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Ski Coach Uses Flashcards to Bridge Language Gap

by Associated Press

JACKSON, Wyo.

The Nordic skiing coach  at Jackson Hole High School and his assistants were having trouble communicating with the two freshmen members from Mexico City, who spoke almost no English.

Bill Neal, a volunteer who helps with the team, came up with the idea of laminated flashcards and the problem was solved. About two dozen key terms for Nordic skiing have been translated from English to Spanish for the cards.

Coach Walt Berling doesn’t need to look up the phrase he uses the most: — mas rapido – for “faster.”.

“That’s probably my favorite,” he said.

The two new students _ Erick Ortiz and Israel Garcia. both 15, moved to Jackson from Mexico City late last summer and are in the high school’s English Language Learner’s program.

For Berling, who has coached at Jackson Hole High for 22 years, the language barrier is a first.

Garcia said it has not hindered practice.

“The coaches use body language and signs,” he said.

Ortiz and Garcia didn’t know each other  before coming to Jackson. However, they shared classes and soon decided they wanted to join the school’s Nordic team.

Neither had ever seen snow before moving to Jackson.

“I didn’t think it (the snow) was going to be that great,” Ortiz said through a translator at the school. “But it was better than what I expected.”

While most Latinos in the community are passionate about soccer or basketball, Ortiz and Garcia chose skiing, because they “just wanted to know what it  was all about,” Ortiz said. They didn’t even have the right clothes or equipment, but faculty and community members donated items.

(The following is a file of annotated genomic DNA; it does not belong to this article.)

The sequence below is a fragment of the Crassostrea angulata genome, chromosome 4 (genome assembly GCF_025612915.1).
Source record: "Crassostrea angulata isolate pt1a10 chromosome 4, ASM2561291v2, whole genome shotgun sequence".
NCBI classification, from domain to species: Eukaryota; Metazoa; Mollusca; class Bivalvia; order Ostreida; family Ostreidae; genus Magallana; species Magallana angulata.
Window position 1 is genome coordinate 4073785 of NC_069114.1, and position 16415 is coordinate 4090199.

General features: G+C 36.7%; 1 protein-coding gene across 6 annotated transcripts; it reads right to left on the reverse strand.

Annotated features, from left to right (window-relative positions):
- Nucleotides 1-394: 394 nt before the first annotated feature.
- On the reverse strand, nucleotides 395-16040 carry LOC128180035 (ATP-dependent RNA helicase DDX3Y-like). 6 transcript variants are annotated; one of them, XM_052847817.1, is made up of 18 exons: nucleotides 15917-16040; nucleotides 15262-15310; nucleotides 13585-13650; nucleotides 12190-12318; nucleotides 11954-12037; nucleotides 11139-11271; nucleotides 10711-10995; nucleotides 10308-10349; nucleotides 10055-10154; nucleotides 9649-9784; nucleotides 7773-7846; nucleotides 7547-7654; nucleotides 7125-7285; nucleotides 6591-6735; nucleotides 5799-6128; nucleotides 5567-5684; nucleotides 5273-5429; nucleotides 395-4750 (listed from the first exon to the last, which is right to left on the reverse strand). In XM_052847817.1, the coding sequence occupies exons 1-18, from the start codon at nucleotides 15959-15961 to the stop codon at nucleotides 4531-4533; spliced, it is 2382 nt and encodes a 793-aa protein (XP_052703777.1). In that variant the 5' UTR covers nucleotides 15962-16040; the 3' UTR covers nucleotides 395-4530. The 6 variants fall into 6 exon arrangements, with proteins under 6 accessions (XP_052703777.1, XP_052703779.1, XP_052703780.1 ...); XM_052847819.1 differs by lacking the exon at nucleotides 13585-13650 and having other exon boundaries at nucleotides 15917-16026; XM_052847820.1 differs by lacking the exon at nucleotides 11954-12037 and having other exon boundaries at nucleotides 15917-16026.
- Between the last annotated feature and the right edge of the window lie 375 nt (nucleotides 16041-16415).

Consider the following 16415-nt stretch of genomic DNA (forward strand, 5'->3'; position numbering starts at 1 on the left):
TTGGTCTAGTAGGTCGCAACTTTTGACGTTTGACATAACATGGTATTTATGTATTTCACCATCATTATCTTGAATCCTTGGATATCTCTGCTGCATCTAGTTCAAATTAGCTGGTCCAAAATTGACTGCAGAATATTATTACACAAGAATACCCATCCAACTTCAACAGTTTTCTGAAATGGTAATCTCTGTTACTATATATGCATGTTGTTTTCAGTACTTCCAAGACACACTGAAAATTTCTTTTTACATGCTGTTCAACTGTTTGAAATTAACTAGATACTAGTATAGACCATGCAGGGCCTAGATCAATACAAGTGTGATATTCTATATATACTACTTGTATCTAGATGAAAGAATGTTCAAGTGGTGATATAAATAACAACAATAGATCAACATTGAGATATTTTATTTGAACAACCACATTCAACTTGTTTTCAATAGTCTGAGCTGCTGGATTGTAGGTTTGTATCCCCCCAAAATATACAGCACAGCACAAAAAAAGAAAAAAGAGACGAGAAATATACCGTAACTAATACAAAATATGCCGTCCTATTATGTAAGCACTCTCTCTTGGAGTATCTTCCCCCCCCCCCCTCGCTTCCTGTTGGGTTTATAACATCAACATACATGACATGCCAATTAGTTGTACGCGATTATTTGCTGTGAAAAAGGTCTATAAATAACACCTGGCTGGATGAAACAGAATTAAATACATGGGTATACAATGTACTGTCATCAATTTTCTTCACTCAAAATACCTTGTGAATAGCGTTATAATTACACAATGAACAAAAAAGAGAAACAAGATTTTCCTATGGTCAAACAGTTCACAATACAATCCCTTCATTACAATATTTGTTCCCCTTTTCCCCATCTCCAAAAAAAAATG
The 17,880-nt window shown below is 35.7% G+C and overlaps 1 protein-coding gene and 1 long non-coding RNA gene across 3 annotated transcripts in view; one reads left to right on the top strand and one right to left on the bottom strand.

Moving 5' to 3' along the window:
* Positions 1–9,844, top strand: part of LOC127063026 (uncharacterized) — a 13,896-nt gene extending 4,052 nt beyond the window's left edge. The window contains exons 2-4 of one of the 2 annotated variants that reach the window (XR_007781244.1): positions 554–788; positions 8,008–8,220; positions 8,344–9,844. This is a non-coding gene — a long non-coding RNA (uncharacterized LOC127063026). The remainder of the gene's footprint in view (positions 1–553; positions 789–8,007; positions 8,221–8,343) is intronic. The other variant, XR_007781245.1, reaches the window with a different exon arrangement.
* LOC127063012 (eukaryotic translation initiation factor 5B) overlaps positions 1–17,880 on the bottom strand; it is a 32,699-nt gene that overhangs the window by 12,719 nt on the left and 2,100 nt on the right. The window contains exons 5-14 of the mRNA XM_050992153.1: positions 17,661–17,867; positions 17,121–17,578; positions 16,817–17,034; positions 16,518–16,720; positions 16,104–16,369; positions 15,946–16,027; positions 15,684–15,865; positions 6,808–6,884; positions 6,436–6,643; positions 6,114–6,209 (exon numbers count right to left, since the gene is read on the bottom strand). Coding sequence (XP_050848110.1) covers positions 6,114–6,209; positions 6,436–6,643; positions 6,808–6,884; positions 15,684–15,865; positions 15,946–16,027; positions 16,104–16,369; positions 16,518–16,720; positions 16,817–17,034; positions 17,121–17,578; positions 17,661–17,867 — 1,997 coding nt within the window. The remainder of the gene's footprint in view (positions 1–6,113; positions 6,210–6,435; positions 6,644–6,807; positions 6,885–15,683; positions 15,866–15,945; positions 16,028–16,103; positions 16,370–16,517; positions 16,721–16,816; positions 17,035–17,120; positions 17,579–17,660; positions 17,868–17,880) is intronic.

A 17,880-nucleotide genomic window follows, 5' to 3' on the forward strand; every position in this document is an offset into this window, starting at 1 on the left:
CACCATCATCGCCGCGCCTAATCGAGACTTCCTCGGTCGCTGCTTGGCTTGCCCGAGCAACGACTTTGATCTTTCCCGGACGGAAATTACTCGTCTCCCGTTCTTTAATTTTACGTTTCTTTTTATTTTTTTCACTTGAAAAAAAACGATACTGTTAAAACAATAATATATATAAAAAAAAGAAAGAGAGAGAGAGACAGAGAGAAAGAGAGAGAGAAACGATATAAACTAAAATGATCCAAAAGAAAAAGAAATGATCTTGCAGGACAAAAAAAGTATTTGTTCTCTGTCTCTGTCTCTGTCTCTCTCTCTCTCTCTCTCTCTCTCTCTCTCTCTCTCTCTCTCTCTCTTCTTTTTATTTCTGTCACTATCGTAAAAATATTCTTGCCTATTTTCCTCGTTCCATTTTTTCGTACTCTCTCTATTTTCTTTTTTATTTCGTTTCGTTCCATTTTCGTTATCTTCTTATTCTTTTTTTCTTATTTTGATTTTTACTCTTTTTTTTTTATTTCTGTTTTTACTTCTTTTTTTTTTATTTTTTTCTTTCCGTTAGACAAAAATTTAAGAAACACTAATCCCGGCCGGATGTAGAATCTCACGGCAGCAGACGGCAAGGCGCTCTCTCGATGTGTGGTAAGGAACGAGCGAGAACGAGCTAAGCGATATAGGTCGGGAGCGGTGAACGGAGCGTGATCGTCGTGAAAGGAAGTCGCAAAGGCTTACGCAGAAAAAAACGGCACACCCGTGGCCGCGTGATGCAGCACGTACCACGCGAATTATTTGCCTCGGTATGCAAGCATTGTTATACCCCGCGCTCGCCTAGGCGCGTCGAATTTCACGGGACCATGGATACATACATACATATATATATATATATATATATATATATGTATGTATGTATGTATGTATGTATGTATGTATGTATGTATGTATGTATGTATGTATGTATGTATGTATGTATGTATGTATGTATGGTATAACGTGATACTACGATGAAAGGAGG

And now, Garcia and Ortiz are the first Latino Nordic skiers Berling has coached, and he also believes they are the first in the state. Garcia and Ortiz seem oblivious to the trend they are setting, or to the fact that they soon could become role models for  younger Latinos.

“They’re trying to get immersed in the Jackson Hole culture,” said Liliana Treick, a registrar at Jackson Hole High School who is fluent in Spanish and works with Garcia and Ortiz.

“Most of my kids are involved in soccer,” she said. “But (Garcia and Ortiz) love skiing and want to continue with the sport. I think it’s outstanding they can show their classmates that there are opportunities here for them like anyone else.”

The duo has yet to be a factor so far this season for the Broncs as they continue to pick up the sport. But each fared well recently at the Betty Woolsey Classic on Dec. 27. Ortiz finished fifth in the eight-man 5-k with a time of 31:52, while Garcia was seventh at 35:22.

Berling, meanwhile, is also “picking up some words” in Spanish, he said.

“Sometimes, I just make stuff up,” he adds. “But they’re good, smart kids and are picking stuff up.”

Summary: Leaders in the Denver school district are upset that Latinos were not considered before a finalist for superintendent was chosen



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